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The United States was founded at the dawn of the Industrial Revolution, and has met with extraordinary business success from the days of its founding. Upon that success was built the broad prosperity of the new nation and the opportunity for great fortunes for the bold. 

The United States was blessed from the outset with perhaps the best land in the world, with abundantly fertile soil, a superb river system, and oceans that buffered it from its enemies. Wealthy colonials had organized massive land companies well before the American Revolution, and real estate was and still remains an outsized part of the American business story.  

After unshackling itself from Britain, our new country plunged headlong into the manufacturing revolution, then quickly matured into the world’s largest manufacturer within decades of its founding with early manufacturing innovations in such places as Philadelphia, Pennsylvania; Paterson, New Jersey; and Lowell, Massachusetts.  

In this foment, American business became the world’s greatest innovator, with inventions from telegraphic codes to telephones, from electric lights to power-generation plants, from plastics to the internet itself. Basic science and rigorous research and development were often at the very heart of business progress. This innovative, inventive spirit became a constant facet of American business success.  

With each breakthrough, new fortunes were amassed and new opportunities were created for millions of Americans.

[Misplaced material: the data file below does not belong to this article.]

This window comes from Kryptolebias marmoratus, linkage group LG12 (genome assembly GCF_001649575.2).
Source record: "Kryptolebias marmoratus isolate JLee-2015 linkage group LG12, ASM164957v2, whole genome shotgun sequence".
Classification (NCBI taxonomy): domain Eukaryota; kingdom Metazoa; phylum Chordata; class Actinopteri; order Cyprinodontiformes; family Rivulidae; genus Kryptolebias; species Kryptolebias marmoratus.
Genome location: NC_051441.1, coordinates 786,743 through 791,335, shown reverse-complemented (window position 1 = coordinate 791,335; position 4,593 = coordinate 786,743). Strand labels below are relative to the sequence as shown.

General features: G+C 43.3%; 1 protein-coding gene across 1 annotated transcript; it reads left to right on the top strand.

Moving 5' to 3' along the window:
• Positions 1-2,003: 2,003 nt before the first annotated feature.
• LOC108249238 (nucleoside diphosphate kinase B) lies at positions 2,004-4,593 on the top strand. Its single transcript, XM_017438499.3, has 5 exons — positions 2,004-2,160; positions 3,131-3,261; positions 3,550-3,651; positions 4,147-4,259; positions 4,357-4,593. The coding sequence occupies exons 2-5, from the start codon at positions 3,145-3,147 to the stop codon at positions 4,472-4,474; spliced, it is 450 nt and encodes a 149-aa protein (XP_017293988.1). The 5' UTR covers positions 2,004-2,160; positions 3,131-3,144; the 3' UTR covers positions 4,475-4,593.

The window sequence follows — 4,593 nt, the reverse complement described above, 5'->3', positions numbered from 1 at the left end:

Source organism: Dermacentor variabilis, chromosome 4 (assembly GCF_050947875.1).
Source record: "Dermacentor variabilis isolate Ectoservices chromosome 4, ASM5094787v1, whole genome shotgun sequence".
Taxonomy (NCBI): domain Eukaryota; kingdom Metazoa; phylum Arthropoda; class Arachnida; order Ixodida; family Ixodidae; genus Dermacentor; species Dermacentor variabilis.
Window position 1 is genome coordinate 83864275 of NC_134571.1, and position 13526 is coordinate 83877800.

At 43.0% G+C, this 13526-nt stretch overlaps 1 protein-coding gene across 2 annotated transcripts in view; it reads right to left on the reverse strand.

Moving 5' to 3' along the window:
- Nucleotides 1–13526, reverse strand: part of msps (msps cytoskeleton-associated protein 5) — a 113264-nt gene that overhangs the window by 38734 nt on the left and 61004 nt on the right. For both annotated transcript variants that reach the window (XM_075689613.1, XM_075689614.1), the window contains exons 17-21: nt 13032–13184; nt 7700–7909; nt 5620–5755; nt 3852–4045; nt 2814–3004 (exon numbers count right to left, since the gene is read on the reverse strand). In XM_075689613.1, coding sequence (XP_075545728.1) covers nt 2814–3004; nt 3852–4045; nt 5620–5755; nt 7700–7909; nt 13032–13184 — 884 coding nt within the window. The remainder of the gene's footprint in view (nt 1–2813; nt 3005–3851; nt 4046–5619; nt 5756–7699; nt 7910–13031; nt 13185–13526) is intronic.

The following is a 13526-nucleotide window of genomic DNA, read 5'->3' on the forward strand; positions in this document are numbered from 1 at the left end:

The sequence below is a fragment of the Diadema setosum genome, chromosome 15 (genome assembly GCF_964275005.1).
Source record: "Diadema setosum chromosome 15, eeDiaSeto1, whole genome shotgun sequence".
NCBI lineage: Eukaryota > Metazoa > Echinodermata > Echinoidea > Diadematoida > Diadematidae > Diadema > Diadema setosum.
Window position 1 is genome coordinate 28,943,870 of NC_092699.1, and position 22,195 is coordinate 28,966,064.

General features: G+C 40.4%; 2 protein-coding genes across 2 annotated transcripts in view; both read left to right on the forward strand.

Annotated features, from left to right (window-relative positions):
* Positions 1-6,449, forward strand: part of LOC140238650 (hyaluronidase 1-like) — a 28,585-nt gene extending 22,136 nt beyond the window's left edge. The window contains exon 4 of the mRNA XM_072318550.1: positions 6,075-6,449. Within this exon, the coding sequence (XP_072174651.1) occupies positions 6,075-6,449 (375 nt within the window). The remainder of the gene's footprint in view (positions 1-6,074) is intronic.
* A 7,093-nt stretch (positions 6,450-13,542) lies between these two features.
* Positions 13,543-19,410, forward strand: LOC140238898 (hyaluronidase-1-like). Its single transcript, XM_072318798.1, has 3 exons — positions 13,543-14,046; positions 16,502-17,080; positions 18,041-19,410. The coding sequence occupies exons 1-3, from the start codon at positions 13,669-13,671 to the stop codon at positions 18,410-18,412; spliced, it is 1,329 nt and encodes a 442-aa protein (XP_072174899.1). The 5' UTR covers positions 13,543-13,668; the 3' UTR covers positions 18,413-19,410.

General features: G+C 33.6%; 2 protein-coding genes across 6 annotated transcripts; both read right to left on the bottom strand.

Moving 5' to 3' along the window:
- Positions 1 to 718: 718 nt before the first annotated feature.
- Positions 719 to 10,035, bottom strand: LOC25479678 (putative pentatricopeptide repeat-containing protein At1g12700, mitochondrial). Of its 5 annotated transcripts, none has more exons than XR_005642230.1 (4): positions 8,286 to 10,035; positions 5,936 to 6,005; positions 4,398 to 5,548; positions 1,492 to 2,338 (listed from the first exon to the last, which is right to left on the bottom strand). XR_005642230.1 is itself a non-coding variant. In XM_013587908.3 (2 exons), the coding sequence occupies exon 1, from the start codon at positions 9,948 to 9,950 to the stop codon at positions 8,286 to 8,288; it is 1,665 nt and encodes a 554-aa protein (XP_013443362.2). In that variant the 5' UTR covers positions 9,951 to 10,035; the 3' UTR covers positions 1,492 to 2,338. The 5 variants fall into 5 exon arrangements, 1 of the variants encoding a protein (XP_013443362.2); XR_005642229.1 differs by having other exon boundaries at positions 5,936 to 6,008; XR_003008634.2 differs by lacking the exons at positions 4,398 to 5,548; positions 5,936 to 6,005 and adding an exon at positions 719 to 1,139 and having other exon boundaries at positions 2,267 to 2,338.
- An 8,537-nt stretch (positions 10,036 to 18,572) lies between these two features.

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America became a country of transportation, from the earliest toll road and canal companies to the almost century-long, tumultuous domination of the railroad industry, to the 20th century web of roads and highways to serve the automobile revolution. The mammoth steel, coal power, and petroleum industries that tower above much of U.S. business history can be interpreted as suppliers to the transportation industry.  

Dominating the Economic World

The United States quickly dominated the economic world. By the 1870s, less than 100 years after its founding, it had grown larger than any European economy in both population and gross domestic product (GDP), and shortly thereafter surpassed the huge but preindustrial China to become the largest economy in the world. In business, the companies with the largest markets usually prevail since with greater scale they have greater profits and thus more resources to reinvest in growth and innovation. American companies were now in the world’s largest domestic economic market, and so they soon became the most advanced.  

By World War I, the U.S. economy was almost as large as those of England, France, and Germany combined. And by the conclusion of World War II, U.S. business dominated the global economy. The U.S. economy constituted more than 25 percent of the world’s GDP, the nation had a broad and thriving middle class, the United States had become by far the world’s wealthiest country, and such companies as General Motors, DuPont, General Electric, and IBM had become global business giants.  

Along the way, the United States has contended with five main rivals in business. First, it fought for more than a century for manufacturing supremacy with Britain, waging wars and near-wars at fraught moments along the way. At the moment when the United States had become so large that its rivalry with Britain abated, it began a struggle with Germany for military and manufacturing supremacy that spanned two world wars.